“We have been Banksy-ed” declared art experts at Sotheby’s after the original Girl with Balloon art-work was shredded just seconds after the hammer came down at record price of over £1 million pounds*. It was then re-certified and re-titled by Pest Control, Banksy’s authentication body, as Love is in the Bin, 2018. This will now be marked as a key moment in the history of art, with some commentators even comparing it in status to Marcel Duchamp’s famous readymade sculpture Fountain, 1917.
What this moment really attests to is the tension between monetary value and art. Banksy is both critiquing and at the same time profiting from the commodity fetishism that engulfs the art collector market.
Social theorist Will Davies aptly tweeted that ‘Banksy clearly understands capitalism’, and further remarked in classical Marxist terms that while the ‘use value’ of Banksy’s art was shredded it led to the increase in ‘exchange value’ as art dealers claimed it was now worth more than £2m. In another sense Marx’s ‘labour theory of value’ could also be interpreted to be at play here, as it explains the pivotal role of the artist Banksy; in devising, constructing and remotely activating the frames built-in shredder. Thus, transforming the art-work itself, coupling live performance art while adding social meaning to the artistic object itself at an auction.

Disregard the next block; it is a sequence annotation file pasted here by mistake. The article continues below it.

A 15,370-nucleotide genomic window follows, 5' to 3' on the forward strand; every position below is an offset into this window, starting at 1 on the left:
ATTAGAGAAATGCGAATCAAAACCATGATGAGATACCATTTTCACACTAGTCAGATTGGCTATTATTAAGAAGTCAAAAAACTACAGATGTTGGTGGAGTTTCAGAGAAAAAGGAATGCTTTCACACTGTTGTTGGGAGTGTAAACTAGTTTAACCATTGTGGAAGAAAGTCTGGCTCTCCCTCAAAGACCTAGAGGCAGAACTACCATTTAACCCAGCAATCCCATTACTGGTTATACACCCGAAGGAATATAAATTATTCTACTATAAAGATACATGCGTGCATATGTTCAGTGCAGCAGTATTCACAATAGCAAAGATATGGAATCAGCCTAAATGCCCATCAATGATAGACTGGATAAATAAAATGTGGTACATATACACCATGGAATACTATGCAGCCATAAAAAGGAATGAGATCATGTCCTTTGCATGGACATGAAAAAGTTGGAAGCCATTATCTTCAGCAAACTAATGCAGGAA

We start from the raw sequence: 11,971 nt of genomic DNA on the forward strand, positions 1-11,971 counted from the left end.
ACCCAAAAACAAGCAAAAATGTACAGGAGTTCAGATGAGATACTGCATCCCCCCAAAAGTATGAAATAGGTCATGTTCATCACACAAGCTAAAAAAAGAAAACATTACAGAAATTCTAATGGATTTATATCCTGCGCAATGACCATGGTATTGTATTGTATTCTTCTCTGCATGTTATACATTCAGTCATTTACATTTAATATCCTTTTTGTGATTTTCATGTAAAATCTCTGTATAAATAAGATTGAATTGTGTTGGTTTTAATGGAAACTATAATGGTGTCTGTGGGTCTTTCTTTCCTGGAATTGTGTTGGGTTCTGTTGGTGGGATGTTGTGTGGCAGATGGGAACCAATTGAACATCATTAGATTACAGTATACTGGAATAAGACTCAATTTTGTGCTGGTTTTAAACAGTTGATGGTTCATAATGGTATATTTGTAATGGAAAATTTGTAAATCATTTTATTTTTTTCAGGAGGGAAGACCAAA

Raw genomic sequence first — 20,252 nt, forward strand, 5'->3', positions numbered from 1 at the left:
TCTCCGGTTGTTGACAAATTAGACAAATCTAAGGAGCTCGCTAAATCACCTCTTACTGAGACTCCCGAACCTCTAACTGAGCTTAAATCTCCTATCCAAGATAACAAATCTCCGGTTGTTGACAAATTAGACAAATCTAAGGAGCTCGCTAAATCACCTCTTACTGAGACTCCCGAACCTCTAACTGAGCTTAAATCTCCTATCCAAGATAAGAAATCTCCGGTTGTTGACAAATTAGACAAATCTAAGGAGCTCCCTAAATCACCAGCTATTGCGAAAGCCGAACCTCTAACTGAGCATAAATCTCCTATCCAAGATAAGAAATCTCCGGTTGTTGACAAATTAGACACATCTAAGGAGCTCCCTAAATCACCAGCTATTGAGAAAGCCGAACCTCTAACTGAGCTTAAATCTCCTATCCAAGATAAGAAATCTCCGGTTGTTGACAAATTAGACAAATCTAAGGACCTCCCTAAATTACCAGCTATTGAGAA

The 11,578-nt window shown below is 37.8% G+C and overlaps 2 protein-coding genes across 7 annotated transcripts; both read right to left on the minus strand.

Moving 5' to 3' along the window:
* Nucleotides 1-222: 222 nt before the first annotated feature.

In Sotheby’s press release the buyer commented, “When the hammer came down last week and the work was shredded, I was at first shocked, but gradually I began to realise that I would end up with my own piece of art history.”** Here the buyer has realised that the commodity they have actually bought is ‘art history’ itself!
*Once Sotheby’s fees are taken into account.
Marx, K. (1993) Grundrisse der Kritik der Politischen Ökonomie (Fundamentals of Political Economy Criticism), Penguin: London